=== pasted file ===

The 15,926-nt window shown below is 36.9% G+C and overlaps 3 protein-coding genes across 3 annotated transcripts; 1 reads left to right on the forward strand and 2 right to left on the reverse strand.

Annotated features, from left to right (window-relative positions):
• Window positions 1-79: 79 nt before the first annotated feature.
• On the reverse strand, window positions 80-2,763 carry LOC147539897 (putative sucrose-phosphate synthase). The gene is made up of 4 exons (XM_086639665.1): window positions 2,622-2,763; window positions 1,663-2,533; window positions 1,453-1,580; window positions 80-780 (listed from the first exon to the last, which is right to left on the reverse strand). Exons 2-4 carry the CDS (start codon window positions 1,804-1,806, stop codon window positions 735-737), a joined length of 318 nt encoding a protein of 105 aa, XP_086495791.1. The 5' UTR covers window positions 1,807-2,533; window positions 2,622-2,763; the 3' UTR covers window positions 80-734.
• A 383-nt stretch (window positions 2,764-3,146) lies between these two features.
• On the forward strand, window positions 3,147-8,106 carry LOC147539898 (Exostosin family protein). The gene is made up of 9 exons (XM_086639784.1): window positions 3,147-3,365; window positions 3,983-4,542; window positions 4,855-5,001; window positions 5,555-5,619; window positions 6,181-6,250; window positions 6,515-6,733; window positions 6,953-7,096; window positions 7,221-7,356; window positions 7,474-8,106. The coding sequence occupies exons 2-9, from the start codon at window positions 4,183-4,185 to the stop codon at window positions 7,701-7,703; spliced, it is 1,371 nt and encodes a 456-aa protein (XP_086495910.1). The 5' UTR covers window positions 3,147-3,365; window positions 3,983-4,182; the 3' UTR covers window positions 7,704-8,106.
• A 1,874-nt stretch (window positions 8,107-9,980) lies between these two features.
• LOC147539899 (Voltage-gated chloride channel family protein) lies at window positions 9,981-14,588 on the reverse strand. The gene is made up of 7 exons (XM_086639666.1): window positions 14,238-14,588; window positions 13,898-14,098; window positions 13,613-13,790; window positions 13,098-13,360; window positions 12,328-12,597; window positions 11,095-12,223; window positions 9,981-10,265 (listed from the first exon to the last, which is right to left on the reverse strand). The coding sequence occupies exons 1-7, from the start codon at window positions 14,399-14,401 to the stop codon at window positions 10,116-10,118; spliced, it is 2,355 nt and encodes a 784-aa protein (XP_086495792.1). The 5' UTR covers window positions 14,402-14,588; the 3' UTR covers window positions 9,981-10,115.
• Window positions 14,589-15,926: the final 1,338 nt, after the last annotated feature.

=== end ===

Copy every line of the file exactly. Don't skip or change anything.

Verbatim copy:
The 15,926-nt window shown below is 36.9% G+C and overlaps 3 protein-coding genes across 3 annotated transcripts; 1 reads left to right on the forward strand and 2 right to left on the reverse strand.

Annotated features, from left to right (window-relative positions):
• Window positions 1-79: 79 nt before the first annotated feature.
• On the reverse strand, window positions 80-2,763 carry LOC147539897 (putative sucrose-phosphate synthase). The gene is made up of 4 exons (XM_086639665.1): window positions 2,622-2,763; window positions 1,663-2,533; window positions 1,453-1,580; window positions 80-780 (listed from the first exon to the last, which is right to left on the reverse strand). Exons 2-4 carry the CDS (start codon window positions 1,804-1,806, stop codon window positions 735-737), a joined length of 318 nt encoding a protein of 105 aa, XP_086495791.1. The 5' UTR covers window positions 1,807-2,533; window positions 2,622-2,763; the 3' UTR covers window positions 80-734.
• A 383-nt stretch (window positions 2,764-3,146) lies between these two features.
• On the forward strand, window positions 3,147-8,106 carry LOC147539898 (Exostosin family protein). The gene is made up of 9 exons (XM_086639784.1): window positions 3,147-3,365; window positions 3,983-4,542; window positions 4,855-5,001; window positions 5,555-5,619; window positions 6,181-6,250; window positions 6,515-6,733; window positions 6,953-7,096; window positions 7,221-7,356; window positions 7,474-8,106. The coding sequence occupies exons 2-9, from the start codon at window positions 4,183-4,185 to the stop codon at window positions 7,701-7,703; spliced, it is 1,371 nt and encodes a 456-aa protein (XP_086495910.1). The 5' UTR covers window positions 3,147-3,365; window positions 3,983-4,182; the 3' UTR covers window positions 7,704-8,106.
• A 1,874-nt stretch (window positions 8,107-9,980) lies between these two features.
• LOC147539899 (Voltage-gated chloride channel family protein) lies at window positions 9,981-14,588 on the reverse strand. The gene is made up of 7 exons (XM_086639666.1): window positions 14,238-14,588; window positions 13,898-14,098; window positions 13,613-13,790; window positions 13,098-13,360; window positions 12,328-12,597; window positions 11,095-12,223; window positions 9,981-10,265 (listed from the first exon to the last, which is right to left on the reverse strand). The coding sequence occupies exons 1-7, from the start codon at window positions 14,399-14,401 to the stop codon at window positions 10,116-10,118; spliced, it is 2,355 nt and encodes a 784-aa protein (XP_086495792.1). The 5' UTR covers window positions 14,402-14,588; the 3' UTR covers window positions 9,981-10,115.
• Window positions 14,589-15,926: the final 1,338 nt, after the last annotated feature.